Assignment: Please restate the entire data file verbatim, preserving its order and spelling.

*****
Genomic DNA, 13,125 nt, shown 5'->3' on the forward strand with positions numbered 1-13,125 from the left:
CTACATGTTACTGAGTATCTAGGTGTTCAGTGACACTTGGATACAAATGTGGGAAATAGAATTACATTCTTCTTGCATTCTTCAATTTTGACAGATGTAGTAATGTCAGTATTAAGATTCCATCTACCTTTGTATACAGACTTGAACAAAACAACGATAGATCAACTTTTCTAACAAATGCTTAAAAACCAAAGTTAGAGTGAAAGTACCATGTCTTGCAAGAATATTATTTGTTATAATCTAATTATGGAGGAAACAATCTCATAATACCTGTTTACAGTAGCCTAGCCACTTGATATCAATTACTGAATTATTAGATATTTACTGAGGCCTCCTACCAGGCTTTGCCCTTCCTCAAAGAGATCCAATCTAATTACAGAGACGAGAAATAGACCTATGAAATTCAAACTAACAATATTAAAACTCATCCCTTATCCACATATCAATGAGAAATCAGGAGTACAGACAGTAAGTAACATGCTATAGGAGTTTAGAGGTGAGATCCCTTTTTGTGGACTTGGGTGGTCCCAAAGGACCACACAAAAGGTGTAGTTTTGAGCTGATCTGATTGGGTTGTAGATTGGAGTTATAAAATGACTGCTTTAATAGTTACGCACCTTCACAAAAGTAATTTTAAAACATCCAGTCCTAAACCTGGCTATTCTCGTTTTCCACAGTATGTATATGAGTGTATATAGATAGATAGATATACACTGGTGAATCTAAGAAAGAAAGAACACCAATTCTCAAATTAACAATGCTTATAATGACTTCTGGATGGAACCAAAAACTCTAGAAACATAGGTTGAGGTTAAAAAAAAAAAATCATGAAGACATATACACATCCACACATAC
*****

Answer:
Genomic DNA, 13,125 nt, shown 5'->3' on the forward strand with positions numbered 1-13,125 from the left:
CTACATGTTACTGAGTATCTAGGTGTTCAGTGACACTTGGATACAAATGTGGGAAATAGAATTACATTCTTCTTGCATTCTTCAATTTTGACAGATGTAGTAATGTCAGTATTAAGATTCCATCTACCTTTGTATACAGACTTGAACAAAACAACGATAGATCAACTTTTCTAACAAATGCTTAAAAACCAAAGTTAGAGTGAAAGTACCATGTCTTGCAAGAATATTATTTGTTATAATCTAATTATGGAGGAAACAATCTCATAATACCTGTTTACAGTAGCCTAGCCACTTGATATCAATTACTGAATTATTAGATATTTACTGAGGCCTCCTACCAGGCTTTGCCCTTCCTCAAAGAGATCCAATCTAATTACAGAGACGAGAAATAGACCTATGAAATTCAAACTAACAATATTAAAACTCATCCCTTATCCACATATCAATGAGAAATCAGGAGTACAGACAGTAAGTAACATGCTATAGGAGTTTAGAGGTGAGATCCCTTTTTGTGGACTTGGGTGGTCCCAAAGGACCACACAAAAGGTGTAGTTTTGAGCTGATCTGATTGGGTTGTAGATTGGAGTTATAAAATGACTGCTTTAATAGTTACGCACCTTCACAAAAGTAATTTTAAAACATCCAGTCCTAAACCTGGCTATTCTCGTTTTCCACAGTATGTATATGAGTGTATATAGATAGATAGATATACACTGGTGAATCTAAGAAAGAAAGAACACCAATTCTCAAATTAACAATGCTTATAATGACTTCTGGATGGAACCAAAAACTCTAGAAACATAGGTTGAGGTTAAAAAAAAAAAATCATGAAGACATATACACATCCACACATAC